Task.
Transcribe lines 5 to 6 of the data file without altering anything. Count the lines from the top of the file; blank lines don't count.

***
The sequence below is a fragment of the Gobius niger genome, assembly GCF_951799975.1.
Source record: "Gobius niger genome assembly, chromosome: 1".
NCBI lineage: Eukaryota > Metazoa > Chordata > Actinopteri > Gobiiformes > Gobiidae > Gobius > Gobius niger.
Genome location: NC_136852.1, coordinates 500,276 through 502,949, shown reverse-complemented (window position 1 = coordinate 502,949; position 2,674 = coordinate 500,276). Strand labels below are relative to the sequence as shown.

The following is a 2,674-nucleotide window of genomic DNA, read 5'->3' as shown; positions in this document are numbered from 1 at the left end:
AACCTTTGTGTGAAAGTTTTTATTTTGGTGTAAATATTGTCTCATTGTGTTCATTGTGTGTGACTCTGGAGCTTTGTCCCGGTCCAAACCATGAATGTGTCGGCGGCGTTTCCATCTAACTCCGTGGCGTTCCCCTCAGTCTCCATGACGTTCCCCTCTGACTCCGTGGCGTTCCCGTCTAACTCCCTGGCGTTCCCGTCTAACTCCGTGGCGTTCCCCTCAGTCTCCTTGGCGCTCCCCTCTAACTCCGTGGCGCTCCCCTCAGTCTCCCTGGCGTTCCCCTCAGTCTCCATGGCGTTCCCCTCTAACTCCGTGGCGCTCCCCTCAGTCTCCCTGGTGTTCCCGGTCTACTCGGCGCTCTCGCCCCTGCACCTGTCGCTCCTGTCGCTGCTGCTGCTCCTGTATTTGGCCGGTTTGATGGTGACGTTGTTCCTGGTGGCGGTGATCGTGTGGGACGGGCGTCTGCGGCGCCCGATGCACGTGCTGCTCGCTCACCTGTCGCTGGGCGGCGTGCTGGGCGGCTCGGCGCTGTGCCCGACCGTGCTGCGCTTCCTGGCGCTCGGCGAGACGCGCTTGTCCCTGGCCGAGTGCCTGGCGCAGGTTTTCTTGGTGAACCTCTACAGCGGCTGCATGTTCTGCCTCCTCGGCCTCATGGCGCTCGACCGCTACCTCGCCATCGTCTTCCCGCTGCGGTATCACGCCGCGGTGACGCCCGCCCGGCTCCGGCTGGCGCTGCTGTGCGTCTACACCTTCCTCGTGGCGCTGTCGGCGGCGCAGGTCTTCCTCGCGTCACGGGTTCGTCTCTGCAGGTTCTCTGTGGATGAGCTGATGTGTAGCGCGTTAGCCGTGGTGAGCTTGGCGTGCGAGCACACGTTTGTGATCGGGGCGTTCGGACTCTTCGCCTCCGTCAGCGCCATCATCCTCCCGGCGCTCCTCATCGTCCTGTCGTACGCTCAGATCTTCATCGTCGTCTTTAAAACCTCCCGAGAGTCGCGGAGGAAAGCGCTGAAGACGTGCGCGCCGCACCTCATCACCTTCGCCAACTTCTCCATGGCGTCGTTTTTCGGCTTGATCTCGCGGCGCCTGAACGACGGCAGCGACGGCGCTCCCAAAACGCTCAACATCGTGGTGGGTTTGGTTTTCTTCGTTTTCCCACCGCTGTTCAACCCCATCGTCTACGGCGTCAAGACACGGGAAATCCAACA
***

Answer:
The following is a 2,674-nucleotide window of genomic DNA, read 5'->3' as shown; positions in this document are numbered from 1 at the left end:
AACCTTTGTGTGAAAGTTTTTATTTTGGTGTAAATATTGTCTCATTGTGTTCATTGTGTGTGACTCTGGAGCTTTGTCCCGGTCCAAACCATGAATGTGTCGGCGGCGTTTCCATCTAACTCCGTGGCGTTCCCCTCAGTCTCCATGACGTTCCCCTCTGACTCCGTGGCGTTCCCGTCTAACTCCCTGGCGTTCCCGTCTAACTCCGTGGCGTTCCCCTCAGTCTCCTTGGCGCTCCCCTCTAACTCCGTGGCGCTCCCCTCAGTCTCCCTGGCGTTCCCCTCAGTCTCCATGGCGTTCCCCTCTAACTCCGTGGCGCTCCCCTCAGTCTCCCTGGTGTTCCCGGTCTACTCGGCGCTCTCGCCCCTGCACCTGTCGCTCCTGTCGCTGCTGCTGCTCCTGTATTTGGCCGGTTTGATGGTGACGTTGTTCCTGGTGGCGGTGATCGTGTGGGACGGGCGTCTGCGGCGCCCGATGCACGTGCTGCTCGCTCACCTGTCGCTGGGCGGCGTGCTGGGCGGCTCGGCGCTGTGCCCGACCGTGCTGCGCTTCCTGGCGCTCGGCGAGACGCGCTTGTCCCTGGCCGAGTGCCTGGCGCAGGTTTTCTTGGTGAACCTCTACAGCGGCTGCATGTTCTGCCTCCTCGGCCTCATGGCGCTCGACCGCTACCTCGCCATCGTCTTCCCGCTGCGGTATCACGCCGCGGTGACGCCCGCCCGGCTCCGGCTGGCGCTGCTGTGCGTCTACACCTTCCTCGTGGCGCTGTCGGCGGCGCAGGTCTTCCTCGCGTCACGGGTTCGTCTCTGCAGGTTCTCTGTGGATGAGCTGATGTGTAGCGCGTTAGCCGTGGTGAGCTTGGCGTGCGAGCACACGTTTGTGATCGGGGCGTTCGGACTCTTCGCCTCCGTCAGCGCCATCATCCTCCCGGCGCTCCTCATCGTCCTGTCGTACGCTCAGATCTTCATCGTCGTCTTTAAAACCTCCCGAGAGTCGCGGAGGAAAGCGCTGAAGACGTGCGCGCCGCACCTCATCACCTTCGCCAACTTCTCCATGGCGTCGTTTTTCGGCTTGATCTCGCGGCGCCTGAACGACGGCAGCGACGGCGCTCCCAAAACGCTCAACATCGTGGTGGGTTTGGTTTTCTTCGTTTTCCCACCGCTGTTCAACCCCATCGTCTACGGCGTCAAGACACGGGAAATCCAACA